Debbie adds: “Tom and Matthew said some of the mature trees here are the best specimens they’ve ever seen, and the thought of putting something in and leaving it for posterity did something for us.”

Clive nods agreement. “If you could have a wish, it would be to come back in 150 years and see all the trees then. It would be absolutely fantastic.”

No party in front of the TV

WHEN the Channel 4 show documenting their huge gardening makeover airs on election night, the Morrises won’t be watching. Clive jokes about wanting to know if it’s true that TV puts 10lb on your figure, but otherwise he’s not that bothered. It’s a case of “We did it and we’ve already moved on.”

Debbie will record the programme and watch it later on her own, keen to be reminded how their garden used to be and how far it’s come.

They didn’t have any qualms about being followed by cameras. Shooting days could start early and run until 7pm or 8 o’clock, and it was sometimes a pain if filming took place twice a month. Overall, though, it was a good experience.

“It’s been all a bit tongue in cheek, really,” says Clive. “You could see them thinking ‘Who are this couple?’ My phone ring-tone is The Godfather; they thought ‘Hang on a minute . . . ’”

Debbie wonders how they’ll be portrayed.

“They were nice people and the way I look at it is that you don’t get the opportunity to do something like this very often. We had deadlines and it was a good way for us to focus the people that were working here. And we got on really well with the team that were filming here.” Everyone went out for a meal on the last night, and they stayed over.

Clive calls it as he sees it. “Their view of us is probably a bit chavish! . . . spivvy. It was a little bit of a game, really; a little bit of fun.”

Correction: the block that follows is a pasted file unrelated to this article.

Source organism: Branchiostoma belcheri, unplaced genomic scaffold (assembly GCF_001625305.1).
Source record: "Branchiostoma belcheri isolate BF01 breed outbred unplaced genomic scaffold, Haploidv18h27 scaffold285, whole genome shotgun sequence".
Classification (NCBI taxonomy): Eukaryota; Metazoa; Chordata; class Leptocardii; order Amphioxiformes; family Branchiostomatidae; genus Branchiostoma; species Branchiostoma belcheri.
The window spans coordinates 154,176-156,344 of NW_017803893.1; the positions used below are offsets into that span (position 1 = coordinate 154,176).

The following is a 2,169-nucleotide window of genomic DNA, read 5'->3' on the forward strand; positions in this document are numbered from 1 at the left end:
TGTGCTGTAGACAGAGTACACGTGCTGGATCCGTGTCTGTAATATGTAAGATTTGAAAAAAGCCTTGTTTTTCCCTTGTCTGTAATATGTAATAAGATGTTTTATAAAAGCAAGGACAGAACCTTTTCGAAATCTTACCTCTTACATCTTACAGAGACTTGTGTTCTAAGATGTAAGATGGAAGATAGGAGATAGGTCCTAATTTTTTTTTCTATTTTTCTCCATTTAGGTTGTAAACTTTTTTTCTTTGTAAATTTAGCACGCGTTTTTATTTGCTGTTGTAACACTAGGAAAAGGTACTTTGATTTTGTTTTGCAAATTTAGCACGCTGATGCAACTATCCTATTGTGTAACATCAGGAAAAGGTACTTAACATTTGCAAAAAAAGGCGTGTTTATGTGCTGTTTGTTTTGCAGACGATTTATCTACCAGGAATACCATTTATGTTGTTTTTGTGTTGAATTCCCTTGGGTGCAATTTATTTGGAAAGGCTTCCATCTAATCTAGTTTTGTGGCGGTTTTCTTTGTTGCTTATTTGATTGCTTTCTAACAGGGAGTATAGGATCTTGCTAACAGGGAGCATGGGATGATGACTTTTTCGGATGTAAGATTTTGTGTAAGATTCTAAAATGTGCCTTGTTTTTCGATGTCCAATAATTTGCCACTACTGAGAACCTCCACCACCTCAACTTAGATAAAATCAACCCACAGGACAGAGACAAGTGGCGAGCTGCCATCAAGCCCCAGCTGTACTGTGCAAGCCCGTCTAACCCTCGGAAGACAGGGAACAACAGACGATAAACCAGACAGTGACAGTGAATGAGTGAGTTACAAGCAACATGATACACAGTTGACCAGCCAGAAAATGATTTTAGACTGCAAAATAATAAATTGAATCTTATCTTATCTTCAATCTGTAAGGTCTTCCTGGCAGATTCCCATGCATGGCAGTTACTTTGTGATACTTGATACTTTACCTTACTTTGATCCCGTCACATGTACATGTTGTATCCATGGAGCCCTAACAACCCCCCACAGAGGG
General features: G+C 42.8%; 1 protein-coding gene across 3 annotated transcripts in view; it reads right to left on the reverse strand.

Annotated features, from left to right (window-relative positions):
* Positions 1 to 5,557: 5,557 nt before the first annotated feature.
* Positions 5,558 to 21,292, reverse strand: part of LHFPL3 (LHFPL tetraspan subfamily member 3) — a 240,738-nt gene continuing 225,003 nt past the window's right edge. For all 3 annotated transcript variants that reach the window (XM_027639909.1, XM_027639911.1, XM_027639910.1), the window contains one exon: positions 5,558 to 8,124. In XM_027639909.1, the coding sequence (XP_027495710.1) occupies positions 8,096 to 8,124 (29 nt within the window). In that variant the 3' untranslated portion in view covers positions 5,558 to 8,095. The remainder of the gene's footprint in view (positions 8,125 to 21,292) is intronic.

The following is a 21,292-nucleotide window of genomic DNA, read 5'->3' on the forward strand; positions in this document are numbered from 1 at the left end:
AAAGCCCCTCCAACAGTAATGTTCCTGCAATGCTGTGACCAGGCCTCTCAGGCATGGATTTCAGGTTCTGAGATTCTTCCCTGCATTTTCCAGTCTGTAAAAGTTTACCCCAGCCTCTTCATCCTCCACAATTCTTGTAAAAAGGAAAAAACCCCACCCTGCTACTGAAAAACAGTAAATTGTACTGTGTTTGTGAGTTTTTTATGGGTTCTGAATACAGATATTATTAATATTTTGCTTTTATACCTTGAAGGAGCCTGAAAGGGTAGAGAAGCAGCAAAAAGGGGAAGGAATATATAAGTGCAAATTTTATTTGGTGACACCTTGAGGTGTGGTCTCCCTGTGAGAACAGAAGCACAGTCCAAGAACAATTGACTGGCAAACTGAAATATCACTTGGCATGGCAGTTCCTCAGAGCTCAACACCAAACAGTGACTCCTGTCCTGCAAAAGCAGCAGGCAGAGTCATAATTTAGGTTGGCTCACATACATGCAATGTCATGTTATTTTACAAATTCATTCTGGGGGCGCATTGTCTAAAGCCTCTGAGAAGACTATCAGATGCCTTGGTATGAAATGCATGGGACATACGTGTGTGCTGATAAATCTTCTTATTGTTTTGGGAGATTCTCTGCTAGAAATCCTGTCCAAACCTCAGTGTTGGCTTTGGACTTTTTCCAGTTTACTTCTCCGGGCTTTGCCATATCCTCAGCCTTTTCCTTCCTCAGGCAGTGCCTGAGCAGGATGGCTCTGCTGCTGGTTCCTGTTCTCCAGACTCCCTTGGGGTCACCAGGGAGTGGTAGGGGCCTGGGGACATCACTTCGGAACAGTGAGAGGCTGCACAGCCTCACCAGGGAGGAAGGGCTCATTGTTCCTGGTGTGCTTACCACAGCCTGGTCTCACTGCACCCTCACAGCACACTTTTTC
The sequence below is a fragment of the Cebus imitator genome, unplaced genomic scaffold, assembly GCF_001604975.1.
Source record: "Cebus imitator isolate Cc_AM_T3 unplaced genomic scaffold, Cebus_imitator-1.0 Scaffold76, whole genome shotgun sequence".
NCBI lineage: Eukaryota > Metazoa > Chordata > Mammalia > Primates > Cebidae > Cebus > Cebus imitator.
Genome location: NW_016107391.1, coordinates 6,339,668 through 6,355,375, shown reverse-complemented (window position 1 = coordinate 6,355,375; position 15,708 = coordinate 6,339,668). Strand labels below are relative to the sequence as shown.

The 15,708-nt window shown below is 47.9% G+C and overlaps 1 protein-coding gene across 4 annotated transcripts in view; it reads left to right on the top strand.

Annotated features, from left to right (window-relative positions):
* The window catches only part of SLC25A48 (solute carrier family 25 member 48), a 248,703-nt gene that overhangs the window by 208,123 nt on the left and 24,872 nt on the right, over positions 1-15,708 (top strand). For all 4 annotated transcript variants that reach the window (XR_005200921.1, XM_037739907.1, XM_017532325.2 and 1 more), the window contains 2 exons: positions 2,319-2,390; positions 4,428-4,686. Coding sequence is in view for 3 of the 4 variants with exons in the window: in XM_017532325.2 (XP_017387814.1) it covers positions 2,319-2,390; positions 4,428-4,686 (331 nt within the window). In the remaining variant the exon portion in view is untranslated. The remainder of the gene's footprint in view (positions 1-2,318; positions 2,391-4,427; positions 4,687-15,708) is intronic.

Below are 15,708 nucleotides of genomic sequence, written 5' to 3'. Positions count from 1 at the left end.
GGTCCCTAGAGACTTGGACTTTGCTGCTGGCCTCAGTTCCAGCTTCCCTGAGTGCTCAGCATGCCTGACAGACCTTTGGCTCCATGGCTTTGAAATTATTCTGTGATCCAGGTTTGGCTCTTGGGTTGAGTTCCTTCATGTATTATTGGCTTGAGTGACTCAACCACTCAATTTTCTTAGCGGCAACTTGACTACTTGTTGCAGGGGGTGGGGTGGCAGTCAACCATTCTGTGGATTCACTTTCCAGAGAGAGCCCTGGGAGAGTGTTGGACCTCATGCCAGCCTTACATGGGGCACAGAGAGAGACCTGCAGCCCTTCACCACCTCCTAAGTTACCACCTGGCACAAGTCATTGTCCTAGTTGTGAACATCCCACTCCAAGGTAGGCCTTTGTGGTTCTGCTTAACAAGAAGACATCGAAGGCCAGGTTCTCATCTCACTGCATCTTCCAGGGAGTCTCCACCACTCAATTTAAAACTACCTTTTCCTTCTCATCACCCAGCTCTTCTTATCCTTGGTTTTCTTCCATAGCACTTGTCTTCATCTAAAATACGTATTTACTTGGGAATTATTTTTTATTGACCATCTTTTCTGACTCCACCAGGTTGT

Wonder if they’ll show the picture of Margaret Thatcher over the dining-room mantelpiece. Debbie apologises for that, explaining the former Prime Minister is one of her husband’s heroes. But not one of Debbie’s? A pause. “I wouldn’t choose to put her in my dining room!”

However the Morrises are portrayed, there have been plenty of laughs. They recall being filmed at the Chelsea Flower Show. As they walked in, Joanna Lumley glided by. She waved at Clive – obviously thought she knew him – and he returned the greeting. “The film crew said ‘Do you know Joanna Lumley?!’ I said ‘No, but she waved, so I waved back!’”

Then there’s been the satisfaction in using local craftsmen and helping some worthwhile causes.

A year or so on and Clive’s disgust about extravagance remains palpable. At Chelsea, they were steered towards a firm making beautiful garden furniture. Clive agreed to a quote. The price, including a wooden table and chairs for a dozen people, a cool �47,000.

“I wasn’t going to pay that. That’s immoral. They said ‘You’ve got the money; why can’t you pay it?’ So I said ‘You don’t understand. I’ve got to see it’s value for money.’”

The couple got a big buzz from later going to the Suffolk Show and seeing furniture produced by Genesis, a local project for people with learning disabilities.

“I saw these kids – lovely kids they were – making their little bits and so proud of what they were doing,” recalls Clive. As the son of a carpenter, he recognised the furniture was well made. Genesis would get the business.

“When I got over there, this young boy who had Down’s Syndrome was so enthusiastic, and we said to him ‘We’ve just placed an order,’ and he was dancing around, saying ‘They’ve ordered! They’ve ordered!’ It was just great.”

Read the book, watch the show

CLIVE and Debbie want the best garden in Suffolk. They’ve got a top designer, big budget and lots of determination, but will perfectionist Clive see his dreams come true? The Landscape Man; Channel 4; Thursday, May 6; 8pm.

• The Chevington project features in a book linked to the show. Written by garden designer Matthew Wilson, it aims to help people turn dreams into reality. It seeks to show how the techniques behind the projects in the TV series can be applied to domestic gardens.

Using the featured gardens as case studies, Matthew discusses the major issues that face gardeners: planning, providing for different needs, maximising space and working with nature. He also covers topics such as enhancing light levels and choosing plants for colour, texture and form.

• The Landscape Man – Making a Garden is published by Quadrille at �20